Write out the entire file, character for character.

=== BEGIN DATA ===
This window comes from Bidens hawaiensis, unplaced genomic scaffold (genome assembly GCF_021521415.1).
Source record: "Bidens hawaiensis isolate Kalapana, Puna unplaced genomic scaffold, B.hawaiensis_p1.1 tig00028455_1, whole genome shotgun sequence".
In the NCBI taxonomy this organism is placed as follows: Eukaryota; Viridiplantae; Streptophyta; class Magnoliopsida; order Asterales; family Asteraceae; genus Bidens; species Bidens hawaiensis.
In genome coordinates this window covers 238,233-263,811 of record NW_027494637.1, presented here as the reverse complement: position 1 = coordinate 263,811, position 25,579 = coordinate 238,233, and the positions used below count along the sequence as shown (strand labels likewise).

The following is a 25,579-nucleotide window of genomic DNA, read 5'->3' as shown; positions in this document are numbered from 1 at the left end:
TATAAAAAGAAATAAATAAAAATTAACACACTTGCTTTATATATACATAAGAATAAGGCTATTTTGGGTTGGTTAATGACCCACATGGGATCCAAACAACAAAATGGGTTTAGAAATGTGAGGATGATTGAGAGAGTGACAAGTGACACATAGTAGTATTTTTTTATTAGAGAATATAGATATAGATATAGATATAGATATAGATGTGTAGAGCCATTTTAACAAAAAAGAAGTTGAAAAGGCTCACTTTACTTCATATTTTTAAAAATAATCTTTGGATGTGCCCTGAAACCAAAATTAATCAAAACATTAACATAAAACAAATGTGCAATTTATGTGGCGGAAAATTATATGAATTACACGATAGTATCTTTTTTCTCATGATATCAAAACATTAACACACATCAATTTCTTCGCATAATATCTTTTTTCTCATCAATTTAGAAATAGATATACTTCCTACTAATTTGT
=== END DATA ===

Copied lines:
This window comes from Bidens hawaiensis, unplaced genomic scaffold (genome assembly GCF_021521415.1).
Source record: "Bidens hawaiensis isolate Kalapana, Puna unplaced genomic scaffold, B.hawaiensis_p1.1 tig00028455_1, whole genome shotgun sequence".
In the NCBI taxonomy this organism is placed as follows: Eukaryota; Viridiplantae; Streptophyta; class Magnoliopsida; order Asterales; family Asteraceae; genus Bidens; species Bidens hawaiensis.
In genome coordinates this window covers 238,233-263,811 of record NW_027494637.1, presented here as the reverse complement: position 1 = coordinate 263,811, position 25,579 = coordinate 238,233, and the positions used below count along the sequence as shown (strand labels likewise).

The following is a 25,579-nucleotide window of genomic DNA, read 5'->3' as shown; positions in this document are numbered from 1 at the left end:
TATAAAAAGAAATAAATAAAAATTAACACACTTGCTTTATATATACATAAGAATAAGGCTATTTTGGGTTGGTTAATGACCCACATGGGATCCAAACAACAAAATGGGTTTAGAAATGTGAGGATGATTGAGAGAGTGACAAGTGACACATAGTAGTATTTTTTTATTAGAGAATATAGATATAGATATAGATATAGATATAGATGTGTAGAGCCATTTTAACAAAAAAGAAGTTGAAAAGGCTCACTTTACTTCATATTTTTAAAAATAATCTTTGGATGTGCCCTGAAACCAAAATTAATCAAAACATTAACATAAAACAAATGTGCAATTTATGTGGCGGAAAATTATATGAATTACACGATAGTATCTTTTTTCTCATGATATCAAAACATTAACACACATCAATTTCTTCGCATAATATCTTTTTTCTCATCAATTTAGAAATAGATATACTTCCTACTAATTTGT